Saturday, 11 October 2008

The Eighties Part 1: Rutger Hauer

I'm forty next month, so I'm getting all nostalgic.
Over the next couple of months I'm going to do a few more fun Blog posts, which center on my love of films in the eighties. Action, sci-fi, horror, and comedy.

When I was in my early teens, home video had just taken off, and me and my Dad used to rent videos every week, sometimes even, every day.
We would use video magazines as our guide to what was good. But more often than not, if it promised ludicrous quantities of action and laser guns, I rented it.
It was a time of simply enjoying movies for kicks. Nothing cerebral, just the thrill of going to our little independent video store and looking for which new movies were out.

Blade Runner made a big impact on me. More than any other film, because it made me want to make films myself.
But primarily, one steely-eyed Dutch man called Rutger Hauer absolutely captivated me.
It's difficult to describe the effect he had on lads like me. I mean, for a while he was THE face of Guinness, in those gloriously over the top ads by Ridley Scott.

So, basically, anything Rutger appeared in, I rented it.
Now... this had it's pitfalls. Rutger, bless him, appeared in some absolutely awful films, as well as some really cool ones.

My own opinion is that the moment he stopped being a villain, and wanted to be the good guy, the rot set in.
I mean, Rutger is one evil dude right? That's what he does. Evil.

Anyway. Here are some Rutger picks from the eighties. (Excluding Blade Runner)

Truly terrified the B'Jesus out of me.
It had that relentless 'Duel/Terminator' quality to it of, where the bad guy simply never stops.
And Rutger does quiet menace like no other man.
Eighties staple C. Thomas Howell was the good guy, and was bland as you like, but that kinda helped. it's Rutgers movie.

It's got Rutger Hauer and Stallone in it.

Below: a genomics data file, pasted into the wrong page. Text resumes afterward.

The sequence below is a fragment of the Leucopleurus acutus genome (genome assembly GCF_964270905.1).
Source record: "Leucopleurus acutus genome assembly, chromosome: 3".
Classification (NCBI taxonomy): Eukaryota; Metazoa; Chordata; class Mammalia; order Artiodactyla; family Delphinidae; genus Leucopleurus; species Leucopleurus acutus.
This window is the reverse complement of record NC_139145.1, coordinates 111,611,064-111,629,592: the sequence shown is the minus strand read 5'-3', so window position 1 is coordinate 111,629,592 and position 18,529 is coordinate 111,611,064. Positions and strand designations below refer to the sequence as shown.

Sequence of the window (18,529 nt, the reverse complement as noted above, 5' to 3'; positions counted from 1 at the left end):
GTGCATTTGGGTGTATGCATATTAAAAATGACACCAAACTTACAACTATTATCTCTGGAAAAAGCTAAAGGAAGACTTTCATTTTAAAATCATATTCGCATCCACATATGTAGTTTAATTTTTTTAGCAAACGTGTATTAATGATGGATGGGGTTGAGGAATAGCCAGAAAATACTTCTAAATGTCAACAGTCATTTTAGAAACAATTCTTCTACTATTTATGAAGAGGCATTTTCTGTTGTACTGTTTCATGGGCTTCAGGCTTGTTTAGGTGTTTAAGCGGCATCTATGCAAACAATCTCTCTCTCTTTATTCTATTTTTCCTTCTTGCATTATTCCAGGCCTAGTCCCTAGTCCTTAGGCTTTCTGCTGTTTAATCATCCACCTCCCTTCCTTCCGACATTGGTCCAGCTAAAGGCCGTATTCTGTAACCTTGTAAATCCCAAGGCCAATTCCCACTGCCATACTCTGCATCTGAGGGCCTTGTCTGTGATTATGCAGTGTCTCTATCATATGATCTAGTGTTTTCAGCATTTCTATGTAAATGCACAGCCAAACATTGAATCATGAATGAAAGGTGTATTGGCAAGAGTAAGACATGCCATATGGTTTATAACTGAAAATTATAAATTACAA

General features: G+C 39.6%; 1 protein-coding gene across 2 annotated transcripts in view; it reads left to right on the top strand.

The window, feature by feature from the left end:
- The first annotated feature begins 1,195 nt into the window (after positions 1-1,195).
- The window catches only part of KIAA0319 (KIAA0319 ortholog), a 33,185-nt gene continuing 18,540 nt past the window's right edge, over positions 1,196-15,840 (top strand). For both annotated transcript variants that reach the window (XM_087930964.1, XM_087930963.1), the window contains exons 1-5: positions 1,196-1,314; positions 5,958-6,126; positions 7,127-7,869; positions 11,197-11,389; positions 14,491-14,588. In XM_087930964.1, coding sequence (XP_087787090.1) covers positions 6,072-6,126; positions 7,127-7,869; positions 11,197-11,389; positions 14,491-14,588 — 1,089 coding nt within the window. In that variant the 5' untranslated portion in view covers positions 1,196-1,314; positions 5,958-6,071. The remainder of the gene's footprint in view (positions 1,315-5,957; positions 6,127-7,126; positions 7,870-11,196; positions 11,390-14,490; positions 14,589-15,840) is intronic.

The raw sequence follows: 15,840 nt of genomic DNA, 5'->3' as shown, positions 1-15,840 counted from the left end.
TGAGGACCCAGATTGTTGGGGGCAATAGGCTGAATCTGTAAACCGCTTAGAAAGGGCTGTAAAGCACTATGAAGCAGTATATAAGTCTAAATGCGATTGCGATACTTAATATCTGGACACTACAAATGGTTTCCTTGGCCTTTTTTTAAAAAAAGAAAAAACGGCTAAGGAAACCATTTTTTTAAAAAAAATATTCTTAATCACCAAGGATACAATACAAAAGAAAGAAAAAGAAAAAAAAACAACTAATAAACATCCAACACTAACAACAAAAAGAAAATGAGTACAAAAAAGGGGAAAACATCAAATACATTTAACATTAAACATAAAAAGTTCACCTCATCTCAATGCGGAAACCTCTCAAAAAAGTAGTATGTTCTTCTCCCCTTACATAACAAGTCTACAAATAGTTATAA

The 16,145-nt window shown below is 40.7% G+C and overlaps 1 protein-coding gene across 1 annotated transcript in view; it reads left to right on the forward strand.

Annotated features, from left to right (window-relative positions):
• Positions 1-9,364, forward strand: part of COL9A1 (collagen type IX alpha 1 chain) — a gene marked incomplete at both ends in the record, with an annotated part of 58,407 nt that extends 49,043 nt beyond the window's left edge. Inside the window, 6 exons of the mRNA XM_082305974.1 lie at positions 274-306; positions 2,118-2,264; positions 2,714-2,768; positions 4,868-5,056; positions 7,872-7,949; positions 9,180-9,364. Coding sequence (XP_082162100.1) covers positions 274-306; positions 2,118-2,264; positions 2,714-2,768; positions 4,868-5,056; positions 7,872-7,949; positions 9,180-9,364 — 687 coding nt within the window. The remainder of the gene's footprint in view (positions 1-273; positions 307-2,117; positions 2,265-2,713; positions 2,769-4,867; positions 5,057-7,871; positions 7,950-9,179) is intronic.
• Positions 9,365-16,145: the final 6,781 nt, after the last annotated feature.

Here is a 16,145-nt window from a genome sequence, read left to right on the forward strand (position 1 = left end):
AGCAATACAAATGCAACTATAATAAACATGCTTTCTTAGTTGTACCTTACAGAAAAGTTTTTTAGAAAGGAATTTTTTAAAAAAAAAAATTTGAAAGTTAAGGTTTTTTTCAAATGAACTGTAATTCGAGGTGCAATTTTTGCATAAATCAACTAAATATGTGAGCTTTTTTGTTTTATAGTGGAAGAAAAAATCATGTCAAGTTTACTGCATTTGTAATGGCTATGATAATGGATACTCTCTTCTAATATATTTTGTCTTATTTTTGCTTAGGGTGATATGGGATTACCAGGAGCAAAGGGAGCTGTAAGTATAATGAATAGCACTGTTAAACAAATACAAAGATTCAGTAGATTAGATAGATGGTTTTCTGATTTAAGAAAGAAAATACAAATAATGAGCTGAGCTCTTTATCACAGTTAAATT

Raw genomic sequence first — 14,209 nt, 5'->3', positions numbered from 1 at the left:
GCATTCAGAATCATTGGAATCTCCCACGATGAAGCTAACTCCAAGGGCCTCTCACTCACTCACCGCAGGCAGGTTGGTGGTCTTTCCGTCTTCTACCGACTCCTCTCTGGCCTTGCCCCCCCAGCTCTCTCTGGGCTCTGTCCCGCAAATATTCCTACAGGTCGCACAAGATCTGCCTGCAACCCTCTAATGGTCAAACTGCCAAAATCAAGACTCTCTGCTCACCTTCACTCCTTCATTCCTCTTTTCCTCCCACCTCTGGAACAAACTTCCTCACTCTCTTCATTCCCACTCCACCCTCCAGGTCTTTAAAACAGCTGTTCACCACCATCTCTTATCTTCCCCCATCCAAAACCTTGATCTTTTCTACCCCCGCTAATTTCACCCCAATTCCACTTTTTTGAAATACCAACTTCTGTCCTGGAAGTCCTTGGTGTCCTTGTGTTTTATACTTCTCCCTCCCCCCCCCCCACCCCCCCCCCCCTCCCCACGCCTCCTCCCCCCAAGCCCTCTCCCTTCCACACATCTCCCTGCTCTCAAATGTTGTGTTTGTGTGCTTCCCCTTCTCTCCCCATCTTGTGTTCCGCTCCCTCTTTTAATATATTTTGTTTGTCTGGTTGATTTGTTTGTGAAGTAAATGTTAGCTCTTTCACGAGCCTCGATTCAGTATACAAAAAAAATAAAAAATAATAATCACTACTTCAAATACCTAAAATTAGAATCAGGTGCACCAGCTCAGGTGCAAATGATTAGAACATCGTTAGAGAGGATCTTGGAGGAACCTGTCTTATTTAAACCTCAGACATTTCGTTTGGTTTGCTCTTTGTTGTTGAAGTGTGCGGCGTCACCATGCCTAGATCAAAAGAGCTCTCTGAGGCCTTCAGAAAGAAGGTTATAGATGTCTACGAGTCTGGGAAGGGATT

What? You need more convincing?

It's a tense thriller about terrorism, also starring Billie Dee Williams and Lindsey
It was Rutger's first American film.

Still not sure?
Honestly. there's no pleasing some people...


Rutger plays the good guy. But luckily he does it well in this one.
Somehow, Gene Simmons is also in this violent, wisecracking
piece of nonsense, which is a remake of a Steve McQueen movie.
Rutger looks bloody cool, has a massive gun, and wins. Job done.

The Tag line for this film is "He may be blind, but he don't need no dog".
And that pretty much sums it up.
It's bonkers. Violent. Silly. And by turns, hilarious and terrible.
But wait... it's directed by Philip Noyce (Jack Ryan Movies), and also stars eighties legend Terry (The Stepfather) O'Quinn. It's also got that woman from the eighties with the weird eyes. Meg Foster.

"The story of a mysterious recluse who is fiercely dedicated to the protection of a pair of nesting eagles, believed to be the last of a dying breed, and the young lady with whom he has a liason"
So now, Rutger was getting 'unconventional' with his movie choices.
I enjoyed this film, despite the bits where he got all soppy with Kathleen Turner.
But, by now I was beginning to worry about whether Rutger's agent had a grudge against him.

So, that's my highlights of Rutger.
Also worth checking LadyHawk, Wedlock, Flesh and Blood, and The Osterman Weekend.

Up next, I'll be checking out straight-to-video action stars of the eighties.


Cheryl said...

Ahhh, Ladyhawke. That movie also spawned my affection for Matthew Broderick. Ladyhawke and Blade Runner had the most impact on me regarding Hauer. I think it was his acting style that hit me, more than the sweat-dewed bare chest and black leather and horse riding scenes, but I was an impressionable teenager, so...

Your post made me feel all nostalgic and 15 again so I wandered over to youtube and, surprise, the ending can still make me cry.

Dan Turner said...

Yeah. Ladyhawke gets forgotten about in the analysis of the fantasy genre. People always point to Princess Bride etc, but Ladyhawke is great fun and feels very authentic too.
This was also Richard Donner at his peak too.

It's a tough genre to crack, commercially, as Stardust demonstrated last year. A really nice movie that didn't really connect with the audience.